Spider-Man: Homecoming Deviates From The Comic Books In The Best Way Possible

Photo: Courtesy of Sony Pictures Entertainment.
Spider-Man: Homecoming swings into theaters this week, and it is, in many ways, a great movie. It's funny, self-aware, and the stunts are fun — all good things for a superhero movie in 2017.
But what struck me most is the update to Joe Manganiello's gelled-up monster with a chain wallet and Chris Zylka's basketball douche from the 2012 reboot. There's a new Flash Thompson in town.
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Spider-Man: Homecoming has a different kind of bully — a nerdy bully.
Tony Revolori, a 21-year-old, plays the type of bully I'm more familiar with: the arrogant smarty pants who also somehow achieves coolness. This deviates from the comic book series, which has always portrayed Flash as the stereotypical athletic bully. In Spider-Man: Homecoming, Flash is a needy member of the decathlon team with a floppy pile of curls that he probably parts with a comb. He wears polos and pops the collar. He studies like crazy and wants to be smarter than Peter Parker, who has always been a boy genius. When Flash isn't cramming for academic decathlon, he's deejaying house parties in the suburbs. (His stage name is DJ Flash. Minus points for creativity.) This Flash is by no means a physical threat to Peter Parker. He's not going to toss a punch; he'll bully Peter Parker in other, more insidious ways. (His nickname for Peter is Penis Parker. Plus points for creativity.)
This is important, because not all bullies wear basketball shorts, you know? The archetypal bully, at least in mainstream American cinema, tends to be a burly jock. He's dumb. He cuts class, and he spits on all that is good. He's Josh Bryant from The Princess Diaries or Kiefer Sutherland in Stand By Me. He's Biff from Back to the Future or even the trio of kid-bullies from Stranger Things. In cinema, it's usually the brains vs. the brawn, which makes for easy watching — you know exactly who to root for — but doesn't always resonate.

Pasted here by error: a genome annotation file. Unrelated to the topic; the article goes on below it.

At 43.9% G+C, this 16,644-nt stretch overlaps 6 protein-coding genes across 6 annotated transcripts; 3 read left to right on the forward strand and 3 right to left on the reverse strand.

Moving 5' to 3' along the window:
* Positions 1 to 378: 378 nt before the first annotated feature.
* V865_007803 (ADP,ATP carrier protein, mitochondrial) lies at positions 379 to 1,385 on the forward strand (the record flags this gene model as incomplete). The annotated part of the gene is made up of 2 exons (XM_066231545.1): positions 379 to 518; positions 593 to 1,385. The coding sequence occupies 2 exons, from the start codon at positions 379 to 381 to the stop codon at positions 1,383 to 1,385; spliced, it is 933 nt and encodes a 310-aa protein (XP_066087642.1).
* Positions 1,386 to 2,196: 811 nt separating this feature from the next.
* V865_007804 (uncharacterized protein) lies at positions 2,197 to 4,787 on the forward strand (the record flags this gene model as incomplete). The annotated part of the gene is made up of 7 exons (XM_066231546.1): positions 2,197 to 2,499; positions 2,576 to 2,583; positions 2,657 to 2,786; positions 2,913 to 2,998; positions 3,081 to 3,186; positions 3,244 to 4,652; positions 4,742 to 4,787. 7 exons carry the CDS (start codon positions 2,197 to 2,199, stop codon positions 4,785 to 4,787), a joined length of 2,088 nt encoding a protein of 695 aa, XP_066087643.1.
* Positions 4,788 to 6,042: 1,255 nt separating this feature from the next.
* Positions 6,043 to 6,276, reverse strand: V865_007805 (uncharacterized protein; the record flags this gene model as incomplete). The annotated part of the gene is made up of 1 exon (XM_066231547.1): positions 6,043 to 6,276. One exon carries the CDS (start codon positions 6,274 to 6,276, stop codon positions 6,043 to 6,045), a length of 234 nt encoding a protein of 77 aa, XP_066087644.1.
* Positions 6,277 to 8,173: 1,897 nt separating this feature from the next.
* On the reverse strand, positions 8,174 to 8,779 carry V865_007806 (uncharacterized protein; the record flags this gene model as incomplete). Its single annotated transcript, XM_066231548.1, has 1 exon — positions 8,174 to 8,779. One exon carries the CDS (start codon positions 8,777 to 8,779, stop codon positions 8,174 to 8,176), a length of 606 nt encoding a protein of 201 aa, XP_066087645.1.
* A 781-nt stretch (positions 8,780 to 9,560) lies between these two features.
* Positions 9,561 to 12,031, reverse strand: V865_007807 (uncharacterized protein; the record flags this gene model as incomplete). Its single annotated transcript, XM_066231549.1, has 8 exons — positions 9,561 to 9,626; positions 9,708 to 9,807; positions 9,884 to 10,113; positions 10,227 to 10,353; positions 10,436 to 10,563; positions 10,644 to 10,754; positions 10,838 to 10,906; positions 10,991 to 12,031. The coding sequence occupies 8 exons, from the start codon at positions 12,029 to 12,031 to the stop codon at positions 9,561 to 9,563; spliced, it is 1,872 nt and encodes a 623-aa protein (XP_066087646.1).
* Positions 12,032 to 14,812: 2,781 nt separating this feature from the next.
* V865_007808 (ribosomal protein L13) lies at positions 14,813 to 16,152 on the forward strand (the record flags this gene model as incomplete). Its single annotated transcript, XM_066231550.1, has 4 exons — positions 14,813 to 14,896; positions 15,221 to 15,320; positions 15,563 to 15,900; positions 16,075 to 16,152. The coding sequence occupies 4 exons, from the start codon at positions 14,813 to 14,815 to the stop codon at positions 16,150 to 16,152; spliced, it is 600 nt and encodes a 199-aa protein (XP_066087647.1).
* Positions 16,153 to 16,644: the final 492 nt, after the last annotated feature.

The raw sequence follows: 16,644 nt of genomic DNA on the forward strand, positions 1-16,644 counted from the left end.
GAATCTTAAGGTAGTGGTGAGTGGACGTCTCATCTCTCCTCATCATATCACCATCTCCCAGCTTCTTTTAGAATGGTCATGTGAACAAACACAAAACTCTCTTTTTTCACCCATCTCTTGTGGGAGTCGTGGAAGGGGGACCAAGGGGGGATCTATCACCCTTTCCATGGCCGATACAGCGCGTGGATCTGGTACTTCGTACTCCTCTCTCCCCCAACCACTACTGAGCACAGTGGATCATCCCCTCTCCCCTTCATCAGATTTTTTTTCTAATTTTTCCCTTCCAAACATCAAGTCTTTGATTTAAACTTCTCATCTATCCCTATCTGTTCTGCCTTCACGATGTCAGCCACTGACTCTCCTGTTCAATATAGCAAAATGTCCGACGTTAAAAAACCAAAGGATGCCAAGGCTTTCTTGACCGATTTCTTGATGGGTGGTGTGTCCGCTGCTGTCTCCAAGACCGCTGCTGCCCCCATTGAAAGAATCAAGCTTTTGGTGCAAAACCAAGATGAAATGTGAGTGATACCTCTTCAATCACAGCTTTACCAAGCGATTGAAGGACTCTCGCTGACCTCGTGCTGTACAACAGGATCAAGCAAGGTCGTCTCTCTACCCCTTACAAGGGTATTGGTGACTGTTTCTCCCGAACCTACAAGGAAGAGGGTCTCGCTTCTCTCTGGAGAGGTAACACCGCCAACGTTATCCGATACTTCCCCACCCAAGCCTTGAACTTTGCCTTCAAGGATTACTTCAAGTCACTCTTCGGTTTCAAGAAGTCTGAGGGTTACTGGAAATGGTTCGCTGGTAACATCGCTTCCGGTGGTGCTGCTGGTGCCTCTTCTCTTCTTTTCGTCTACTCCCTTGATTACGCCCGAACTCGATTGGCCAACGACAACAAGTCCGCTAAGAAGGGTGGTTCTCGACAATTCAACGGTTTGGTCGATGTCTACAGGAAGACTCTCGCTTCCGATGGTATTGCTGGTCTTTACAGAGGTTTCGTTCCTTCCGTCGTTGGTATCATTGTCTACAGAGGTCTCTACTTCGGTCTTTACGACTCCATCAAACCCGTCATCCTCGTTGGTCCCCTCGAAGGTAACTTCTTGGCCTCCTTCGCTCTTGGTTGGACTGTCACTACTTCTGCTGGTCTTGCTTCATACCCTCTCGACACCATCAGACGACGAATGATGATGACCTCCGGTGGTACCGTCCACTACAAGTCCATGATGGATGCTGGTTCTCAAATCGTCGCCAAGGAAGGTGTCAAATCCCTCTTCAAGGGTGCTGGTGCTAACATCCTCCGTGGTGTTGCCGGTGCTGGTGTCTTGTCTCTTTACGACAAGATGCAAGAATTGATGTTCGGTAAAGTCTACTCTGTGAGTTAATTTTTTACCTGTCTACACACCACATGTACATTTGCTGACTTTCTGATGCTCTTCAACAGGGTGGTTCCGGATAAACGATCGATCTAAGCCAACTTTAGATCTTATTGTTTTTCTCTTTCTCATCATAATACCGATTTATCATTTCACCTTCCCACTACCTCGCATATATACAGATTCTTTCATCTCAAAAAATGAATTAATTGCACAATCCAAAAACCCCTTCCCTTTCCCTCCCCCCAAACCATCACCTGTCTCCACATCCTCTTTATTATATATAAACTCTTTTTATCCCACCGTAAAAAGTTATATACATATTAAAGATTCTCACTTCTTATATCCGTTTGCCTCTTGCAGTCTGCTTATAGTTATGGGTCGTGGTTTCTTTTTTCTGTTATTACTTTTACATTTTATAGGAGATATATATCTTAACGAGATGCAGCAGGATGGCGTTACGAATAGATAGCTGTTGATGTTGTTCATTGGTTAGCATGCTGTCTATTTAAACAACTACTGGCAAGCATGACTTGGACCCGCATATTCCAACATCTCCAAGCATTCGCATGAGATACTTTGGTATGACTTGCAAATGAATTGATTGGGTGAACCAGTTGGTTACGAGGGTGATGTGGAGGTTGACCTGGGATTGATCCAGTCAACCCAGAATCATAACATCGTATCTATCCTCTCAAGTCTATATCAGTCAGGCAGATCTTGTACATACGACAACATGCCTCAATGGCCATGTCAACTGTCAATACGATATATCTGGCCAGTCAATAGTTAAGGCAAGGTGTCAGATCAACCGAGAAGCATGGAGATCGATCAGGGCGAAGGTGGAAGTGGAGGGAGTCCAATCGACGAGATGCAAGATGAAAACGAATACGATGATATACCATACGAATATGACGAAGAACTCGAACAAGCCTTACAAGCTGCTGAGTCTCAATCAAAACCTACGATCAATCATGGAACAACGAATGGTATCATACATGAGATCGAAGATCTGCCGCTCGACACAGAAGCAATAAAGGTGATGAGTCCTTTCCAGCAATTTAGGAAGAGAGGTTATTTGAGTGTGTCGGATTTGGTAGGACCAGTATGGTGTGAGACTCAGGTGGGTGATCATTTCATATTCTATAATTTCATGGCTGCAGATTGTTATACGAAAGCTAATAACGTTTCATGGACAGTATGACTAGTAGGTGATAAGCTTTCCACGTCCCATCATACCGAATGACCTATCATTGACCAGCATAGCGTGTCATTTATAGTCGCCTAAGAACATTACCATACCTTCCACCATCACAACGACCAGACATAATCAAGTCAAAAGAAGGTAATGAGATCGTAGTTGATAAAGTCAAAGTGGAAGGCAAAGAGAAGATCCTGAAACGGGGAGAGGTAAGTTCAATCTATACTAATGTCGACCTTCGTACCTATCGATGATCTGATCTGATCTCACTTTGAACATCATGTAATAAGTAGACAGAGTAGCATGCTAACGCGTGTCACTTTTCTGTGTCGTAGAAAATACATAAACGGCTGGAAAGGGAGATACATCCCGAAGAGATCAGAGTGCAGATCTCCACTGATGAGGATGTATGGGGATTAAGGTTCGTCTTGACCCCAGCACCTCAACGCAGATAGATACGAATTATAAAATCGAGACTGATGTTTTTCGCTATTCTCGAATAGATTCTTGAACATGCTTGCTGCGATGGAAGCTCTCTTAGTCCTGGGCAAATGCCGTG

Revolori's interpretation of Flash is a big indicator of Spider-Man: Homecoming's devotion to NYC verisimilitude. I'll be the first to admit that New Yorkers take the cinematic treatment of our city very seriously. No movie or television show will ever be able to portray the New York experience because, well, there isn't a singular version of it. But Spider-Man: Homecoming does a pretty good job of presenting the trajectory of a smart kid from Queens. Tom Holland, who plays Spider-Man, spent three days undercover at Bronx Science, a public school in Manhattan that NYC residents have to test into. The school in the movie is a version of this real-life school; it's in the Bronx, and it has a diverse array of kids who all — hooray! — actually look like and act like NYC high schoolers. In this world, the upper echelon of public schooling in New York City, the bullies aren't the football players. They're nerds, like Revolori's sneering Flash Thompson.
There are other moments that demonstrate the movie's determination to be "realistic," like when Spider-Man tries to fly across a golf course and discovers that he has nothing to cling to. Or when Peter eagerly vlogs his first experiences as Spider-Man (how very 2017). There are also unreal moments, like the fact that the Staten Island Ferry still carries cars. Overall, though, the movie succeeds because it keeps one foot in the reality door, constantly checking in with what actually happens. Flash Thompson in the comic books may be a burly idiot, but that's not always how it goes down in 2017. These days — at least in New York City — it's pretentious deejays all the way.
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